The Consumer Financial Protection Bureau Friday said it will give residential lenders extra time to provide certain new disclosures required under the Dodd-Frank Act.
In a press statement the agency said mortgage originators “will not be required to provide those disclosures until after the bureau’s previously proposed mortgage disclosure rules are finalized.”
The agency is trying to merge RESPA and Truth in Lending Act disclosures as required under DFA. (Other disclosures are also involved, noted Marc Savitt, president of the National Association of Independent Housing Professionals.)
The comment period on the disclosures ended recently and the rule was set for implementation on Jan. 21 but it now appears that the target date will be pushed back.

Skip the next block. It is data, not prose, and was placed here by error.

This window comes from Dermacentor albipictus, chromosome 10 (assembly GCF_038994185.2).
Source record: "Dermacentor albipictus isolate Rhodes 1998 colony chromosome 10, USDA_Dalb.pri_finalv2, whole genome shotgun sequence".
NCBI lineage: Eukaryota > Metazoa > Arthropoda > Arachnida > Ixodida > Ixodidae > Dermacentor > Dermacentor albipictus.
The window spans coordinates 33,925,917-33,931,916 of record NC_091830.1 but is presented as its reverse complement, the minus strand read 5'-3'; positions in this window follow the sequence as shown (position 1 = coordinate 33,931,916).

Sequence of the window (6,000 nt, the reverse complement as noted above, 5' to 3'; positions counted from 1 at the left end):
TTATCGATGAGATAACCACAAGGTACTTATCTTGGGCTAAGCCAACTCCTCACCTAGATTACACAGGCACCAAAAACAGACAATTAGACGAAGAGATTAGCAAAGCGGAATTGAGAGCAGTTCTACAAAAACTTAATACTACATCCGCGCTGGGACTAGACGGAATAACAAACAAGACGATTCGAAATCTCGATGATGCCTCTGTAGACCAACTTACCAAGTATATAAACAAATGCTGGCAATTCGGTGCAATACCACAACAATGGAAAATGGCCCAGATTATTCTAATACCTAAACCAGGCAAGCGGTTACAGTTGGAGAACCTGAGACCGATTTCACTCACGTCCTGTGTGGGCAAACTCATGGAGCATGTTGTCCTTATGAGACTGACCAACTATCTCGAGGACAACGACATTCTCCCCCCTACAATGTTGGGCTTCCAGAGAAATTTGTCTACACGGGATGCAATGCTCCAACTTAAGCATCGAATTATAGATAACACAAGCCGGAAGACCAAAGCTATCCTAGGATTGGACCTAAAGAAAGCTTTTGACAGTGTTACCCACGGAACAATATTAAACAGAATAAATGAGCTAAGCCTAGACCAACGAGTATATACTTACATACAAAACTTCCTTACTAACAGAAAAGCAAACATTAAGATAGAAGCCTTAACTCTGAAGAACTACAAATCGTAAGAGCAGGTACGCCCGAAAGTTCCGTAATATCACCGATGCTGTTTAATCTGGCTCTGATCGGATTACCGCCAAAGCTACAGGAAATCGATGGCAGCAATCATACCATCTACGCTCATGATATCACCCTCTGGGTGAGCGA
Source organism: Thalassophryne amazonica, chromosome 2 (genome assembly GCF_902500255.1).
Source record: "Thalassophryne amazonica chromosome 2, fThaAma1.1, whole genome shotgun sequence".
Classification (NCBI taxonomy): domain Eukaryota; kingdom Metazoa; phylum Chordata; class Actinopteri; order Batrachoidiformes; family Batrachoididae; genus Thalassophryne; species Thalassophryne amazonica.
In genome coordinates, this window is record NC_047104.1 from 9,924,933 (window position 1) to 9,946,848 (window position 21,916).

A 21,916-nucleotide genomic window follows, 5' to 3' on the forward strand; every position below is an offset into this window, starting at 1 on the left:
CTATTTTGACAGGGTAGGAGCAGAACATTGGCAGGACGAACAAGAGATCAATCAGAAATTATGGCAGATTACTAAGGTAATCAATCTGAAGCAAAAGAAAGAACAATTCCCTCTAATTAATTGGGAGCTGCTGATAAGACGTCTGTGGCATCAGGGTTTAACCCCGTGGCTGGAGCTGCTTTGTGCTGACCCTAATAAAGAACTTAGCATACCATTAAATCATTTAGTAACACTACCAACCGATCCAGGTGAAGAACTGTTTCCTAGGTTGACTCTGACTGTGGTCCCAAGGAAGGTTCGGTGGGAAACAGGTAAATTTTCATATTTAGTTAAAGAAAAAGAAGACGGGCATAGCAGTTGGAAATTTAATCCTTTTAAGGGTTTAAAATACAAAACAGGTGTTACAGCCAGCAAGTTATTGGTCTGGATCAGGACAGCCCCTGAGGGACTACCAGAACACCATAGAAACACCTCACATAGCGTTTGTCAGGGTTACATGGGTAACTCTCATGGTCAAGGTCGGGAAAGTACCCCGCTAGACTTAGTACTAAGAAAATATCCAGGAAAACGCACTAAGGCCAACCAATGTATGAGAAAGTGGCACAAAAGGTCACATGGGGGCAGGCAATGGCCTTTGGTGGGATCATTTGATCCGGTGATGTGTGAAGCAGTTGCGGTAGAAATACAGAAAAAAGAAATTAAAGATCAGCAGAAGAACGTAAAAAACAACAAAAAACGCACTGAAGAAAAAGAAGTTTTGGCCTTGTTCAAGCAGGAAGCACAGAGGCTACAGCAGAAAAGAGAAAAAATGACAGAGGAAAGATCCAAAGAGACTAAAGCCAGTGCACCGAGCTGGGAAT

The agency is still weighing comment letters.
As Savitt noted, “The CFPB has extraordinary exemption authority” under the Dodd-Frank Act, which means it can extend deadlines for mandated rule changes.
“Considering these disclosures on the same timeline will ensure that consumers receive clear, concise and consistent information,” said CFPB director Richard Cordray. “By seeking public comment and conducting consumer testing for these disclosures together, we can avoid the duplication and inefficiency that existed in the past.”